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MI Expert Urges Continued Education Advocacy Following DeVos Confirmation

One Michigan political observer points out that Betsy DeVos won't be the only one shaping education policy. (CSPAN/Wikimedia Commons)
One Michigan political observer points out that Betsy DeVos won't be the only one shaping education policy. (CSPAN/Wikimedia Commons)
February 8, 2017

EAST LANSING, Mich. – The contentious battle over the nomination of Betsy DeVos for education secretary is now over, but one expert says the massive groundswell of interest in public education shouldn't end here.

Sarah Reckhow is an assistant professor specializing in education policy at Michigan State University. She says though emotions have been running high, it's important to remember that much of what happens in public education is state-level policy, particularly under the Every Student Succeeds Act, the federal mandate that replaced No Child Left Behind.

"Much of what that did was to pass more power back to the states, and really, I expect that's where most of the action will be," she said. "The power that we saw exercised for the last eight years, it simply won't be that way. The political context has changed, the funding context has changed."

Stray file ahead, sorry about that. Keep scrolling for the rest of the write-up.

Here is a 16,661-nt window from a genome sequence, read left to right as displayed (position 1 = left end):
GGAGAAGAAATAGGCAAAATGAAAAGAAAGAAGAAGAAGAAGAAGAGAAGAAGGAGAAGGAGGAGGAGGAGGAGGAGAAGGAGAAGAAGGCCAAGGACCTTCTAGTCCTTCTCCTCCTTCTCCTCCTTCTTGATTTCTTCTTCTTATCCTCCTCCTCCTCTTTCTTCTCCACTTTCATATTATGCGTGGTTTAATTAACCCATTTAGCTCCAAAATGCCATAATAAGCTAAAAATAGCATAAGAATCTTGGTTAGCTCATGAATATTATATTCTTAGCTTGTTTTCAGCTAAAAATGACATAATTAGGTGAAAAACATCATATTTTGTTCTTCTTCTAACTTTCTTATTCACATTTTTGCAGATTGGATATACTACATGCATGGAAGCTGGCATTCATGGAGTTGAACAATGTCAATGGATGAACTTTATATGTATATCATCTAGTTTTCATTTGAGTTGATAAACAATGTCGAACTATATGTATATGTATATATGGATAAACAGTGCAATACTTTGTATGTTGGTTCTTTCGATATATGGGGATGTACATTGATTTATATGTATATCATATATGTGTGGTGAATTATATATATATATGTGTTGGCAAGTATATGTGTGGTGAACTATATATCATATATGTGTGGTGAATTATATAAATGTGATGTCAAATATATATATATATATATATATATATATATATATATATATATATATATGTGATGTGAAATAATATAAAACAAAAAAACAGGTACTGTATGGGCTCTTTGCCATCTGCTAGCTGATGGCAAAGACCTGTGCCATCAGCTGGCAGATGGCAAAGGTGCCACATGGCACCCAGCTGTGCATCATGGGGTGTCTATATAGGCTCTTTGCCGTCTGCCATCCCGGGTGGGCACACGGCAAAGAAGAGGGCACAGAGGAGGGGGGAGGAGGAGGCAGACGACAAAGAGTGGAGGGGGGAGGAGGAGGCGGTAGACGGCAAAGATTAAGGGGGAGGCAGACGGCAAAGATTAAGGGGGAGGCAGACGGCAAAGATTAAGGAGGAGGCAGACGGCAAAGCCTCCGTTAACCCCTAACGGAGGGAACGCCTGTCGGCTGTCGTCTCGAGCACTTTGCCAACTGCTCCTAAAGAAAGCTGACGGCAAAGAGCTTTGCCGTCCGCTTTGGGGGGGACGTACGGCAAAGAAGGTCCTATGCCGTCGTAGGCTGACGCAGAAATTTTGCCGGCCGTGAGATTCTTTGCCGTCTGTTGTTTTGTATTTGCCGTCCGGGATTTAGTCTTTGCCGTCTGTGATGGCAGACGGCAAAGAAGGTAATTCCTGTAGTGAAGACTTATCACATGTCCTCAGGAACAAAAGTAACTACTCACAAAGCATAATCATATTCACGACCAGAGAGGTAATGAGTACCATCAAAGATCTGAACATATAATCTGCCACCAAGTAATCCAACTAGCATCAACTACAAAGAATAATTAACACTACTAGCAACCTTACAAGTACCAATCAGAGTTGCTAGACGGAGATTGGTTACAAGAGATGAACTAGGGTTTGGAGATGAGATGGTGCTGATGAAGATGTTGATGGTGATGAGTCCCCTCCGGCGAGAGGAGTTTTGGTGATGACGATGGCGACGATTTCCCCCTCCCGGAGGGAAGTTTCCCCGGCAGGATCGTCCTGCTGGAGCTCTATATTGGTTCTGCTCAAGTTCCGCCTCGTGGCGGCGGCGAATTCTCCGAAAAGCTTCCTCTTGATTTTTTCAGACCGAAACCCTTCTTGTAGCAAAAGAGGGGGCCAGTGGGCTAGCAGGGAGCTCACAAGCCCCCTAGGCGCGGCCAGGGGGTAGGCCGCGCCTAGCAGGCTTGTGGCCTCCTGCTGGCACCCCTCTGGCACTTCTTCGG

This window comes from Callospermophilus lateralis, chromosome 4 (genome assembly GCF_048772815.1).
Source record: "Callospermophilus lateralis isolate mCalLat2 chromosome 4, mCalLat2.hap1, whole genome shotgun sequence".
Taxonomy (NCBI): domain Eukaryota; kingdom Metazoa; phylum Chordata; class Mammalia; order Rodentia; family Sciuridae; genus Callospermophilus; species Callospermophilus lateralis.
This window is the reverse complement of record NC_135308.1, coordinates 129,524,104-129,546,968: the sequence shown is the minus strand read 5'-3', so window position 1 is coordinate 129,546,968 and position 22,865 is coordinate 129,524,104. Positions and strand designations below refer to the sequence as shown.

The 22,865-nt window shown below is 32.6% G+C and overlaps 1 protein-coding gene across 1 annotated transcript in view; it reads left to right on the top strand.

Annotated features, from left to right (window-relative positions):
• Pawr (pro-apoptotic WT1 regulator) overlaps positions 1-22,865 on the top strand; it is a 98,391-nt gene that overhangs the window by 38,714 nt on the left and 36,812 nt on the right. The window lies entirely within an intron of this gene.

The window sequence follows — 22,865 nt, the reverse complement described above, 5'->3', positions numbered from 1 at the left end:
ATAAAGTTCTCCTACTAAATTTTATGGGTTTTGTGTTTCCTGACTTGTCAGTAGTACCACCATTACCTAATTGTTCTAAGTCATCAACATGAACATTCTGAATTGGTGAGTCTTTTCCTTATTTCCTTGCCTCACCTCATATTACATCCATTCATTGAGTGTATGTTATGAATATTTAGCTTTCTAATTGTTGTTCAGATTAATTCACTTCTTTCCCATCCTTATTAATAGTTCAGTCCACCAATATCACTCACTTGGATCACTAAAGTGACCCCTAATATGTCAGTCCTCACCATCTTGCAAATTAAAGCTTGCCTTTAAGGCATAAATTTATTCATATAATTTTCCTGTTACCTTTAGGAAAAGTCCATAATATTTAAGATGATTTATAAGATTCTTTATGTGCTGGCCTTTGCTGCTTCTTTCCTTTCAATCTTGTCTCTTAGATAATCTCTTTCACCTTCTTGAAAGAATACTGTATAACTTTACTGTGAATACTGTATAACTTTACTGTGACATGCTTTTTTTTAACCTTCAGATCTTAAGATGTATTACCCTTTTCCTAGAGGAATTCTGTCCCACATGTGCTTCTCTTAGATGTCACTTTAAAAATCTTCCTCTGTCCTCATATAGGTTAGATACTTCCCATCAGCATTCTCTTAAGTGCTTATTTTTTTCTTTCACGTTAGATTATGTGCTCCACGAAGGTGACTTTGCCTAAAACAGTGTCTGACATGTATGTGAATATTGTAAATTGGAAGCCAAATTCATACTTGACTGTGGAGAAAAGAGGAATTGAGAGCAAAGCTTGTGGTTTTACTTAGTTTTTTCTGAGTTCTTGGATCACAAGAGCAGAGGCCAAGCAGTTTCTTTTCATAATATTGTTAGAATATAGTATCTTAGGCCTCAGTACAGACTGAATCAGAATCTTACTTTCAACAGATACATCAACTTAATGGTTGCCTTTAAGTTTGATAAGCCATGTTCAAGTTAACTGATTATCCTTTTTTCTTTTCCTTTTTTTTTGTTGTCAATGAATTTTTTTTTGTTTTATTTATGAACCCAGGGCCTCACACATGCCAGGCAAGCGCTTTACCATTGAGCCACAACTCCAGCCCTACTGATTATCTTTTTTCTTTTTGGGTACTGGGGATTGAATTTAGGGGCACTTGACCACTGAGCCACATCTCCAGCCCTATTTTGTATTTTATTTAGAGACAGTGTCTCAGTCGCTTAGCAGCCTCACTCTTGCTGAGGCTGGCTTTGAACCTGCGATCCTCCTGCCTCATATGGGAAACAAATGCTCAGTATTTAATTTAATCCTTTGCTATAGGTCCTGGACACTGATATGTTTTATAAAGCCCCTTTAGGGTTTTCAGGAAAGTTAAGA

She adds the Education Department under President Barack Obama was very visible and active due to significant additional funding that came from the stimulus package, while the current administration will have to work within a much more restrained budget.

Because of the DeVos family's long history in the state, many Michiganders were among the most outspoken about her nomination. Reckhow says they now need to keep a very close eye on what's happening in Lansing.

"States were the ones that adopted teacher evaluation reforms, states adopted Common Core; states adopt charter-school regulations," she explained. "A lot of the vouchers are state-level policy."

She says she hopes those who engaged in the debate and may be feeling disheartened by Devos' nomination will continue to advocate just as passionately for children in their own schools, communities, and at the state level.

Mona Shand, Public News Service - MI